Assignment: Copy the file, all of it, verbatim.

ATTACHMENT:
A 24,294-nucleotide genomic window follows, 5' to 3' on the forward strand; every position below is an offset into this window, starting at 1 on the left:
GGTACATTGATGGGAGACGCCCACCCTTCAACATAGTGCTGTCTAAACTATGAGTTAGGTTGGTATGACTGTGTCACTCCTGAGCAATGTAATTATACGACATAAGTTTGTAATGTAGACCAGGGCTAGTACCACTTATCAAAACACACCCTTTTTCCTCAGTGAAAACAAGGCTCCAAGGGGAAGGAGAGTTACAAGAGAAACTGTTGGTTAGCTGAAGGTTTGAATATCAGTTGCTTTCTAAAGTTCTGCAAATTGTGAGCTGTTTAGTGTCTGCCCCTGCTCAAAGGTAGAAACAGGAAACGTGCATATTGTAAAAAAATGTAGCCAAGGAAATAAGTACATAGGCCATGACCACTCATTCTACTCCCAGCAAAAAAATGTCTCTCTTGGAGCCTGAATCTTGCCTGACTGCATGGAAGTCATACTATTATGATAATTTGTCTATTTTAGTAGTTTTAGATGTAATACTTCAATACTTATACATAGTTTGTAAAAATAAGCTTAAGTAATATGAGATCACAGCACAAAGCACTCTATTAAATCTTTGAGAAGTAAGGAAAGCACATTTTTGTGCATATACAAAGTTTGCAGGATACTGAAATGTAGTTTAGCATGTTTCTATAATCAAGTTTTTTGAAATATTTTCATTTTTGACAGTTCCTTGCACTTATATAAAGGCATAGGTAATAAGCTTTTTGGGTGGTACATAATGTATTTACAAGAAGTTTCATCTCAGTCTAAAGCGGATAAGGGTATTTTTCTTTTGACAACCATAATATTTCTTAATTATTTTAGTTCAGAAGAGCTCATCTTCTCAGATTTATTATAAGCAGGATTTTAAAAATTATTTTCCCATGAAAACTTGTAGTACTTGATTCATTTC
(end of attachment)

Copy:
A 24,294-nucleotide genomic window follows, 5' to 3' on the forward strand; every position below is an offset into this window, starting at 1 on the left:
GGTACATTGATGGGAGACGCCCACCCTTCAACATAGTGCTGTCTAAACTATGAGTTAGGTTGGTATGACTGTGTCACTCCTGAGCAATGTAATTATACGACATAAGTTTGTAATGTAGACCAGGGCTAGTACCACTTATCAAAACACACCCTTTTTCCTCAGTGAAAACAAGGCTCCAAGGGGAAGGAGAGTTACAAGAGAAACTGTTGGTTAGCTGAAGGTTTGAATATCAGTTGCTTTCTAAAGTTCTGCAAATTGTGAGCTGTTTAGTGTCTGCCCCTGCTCAAAGGTAGAAACAGGAAACGTGCATATTGTAAAAAAATGTAGCCAAGGAAATAAGTACATAGGCCATGACCACTCATTCTACTCCCAGCAAAAAAATGTCTCTCTTGGAGCCTGAATCTTGCCTGACTGCATGGAAGTCATACTATTATGATAATTTGTCTATTTTAGTAGTTTTAGATGTAATACTTCAATACTTATACATAGTTTGTAAAAATAAGCTTAAGTAATATGAGATCACAGCACAAAGCACTCTATTAAATCTTTGAGAAGTAAGGAAAGCACATTTTTGTGCATATACAAAGTTTGCAGGATACTGAAATGTAGTTTAGCATGTTTCTATAATCAAGTTTTTTGAAATATTTTCATTTTTGACAGTTCCTTGCACTTATATAAAGGCATAGGTAATAAGCTTTTTGGGTGGTACATAATGTATTTACAAGAAGTTTCATCTCAGTCTAAAGCGGATAAGGGTATTTTTCTTTTGACAACCATAATATTTCTTAATTATTTTAGTTCAGAAGAGCTCATCTTCTCAGATTTATTATAAGCAGGATTTTAAAAATTATTTTCCCATGAAAACTTGTAGTACTTGATTCATTTC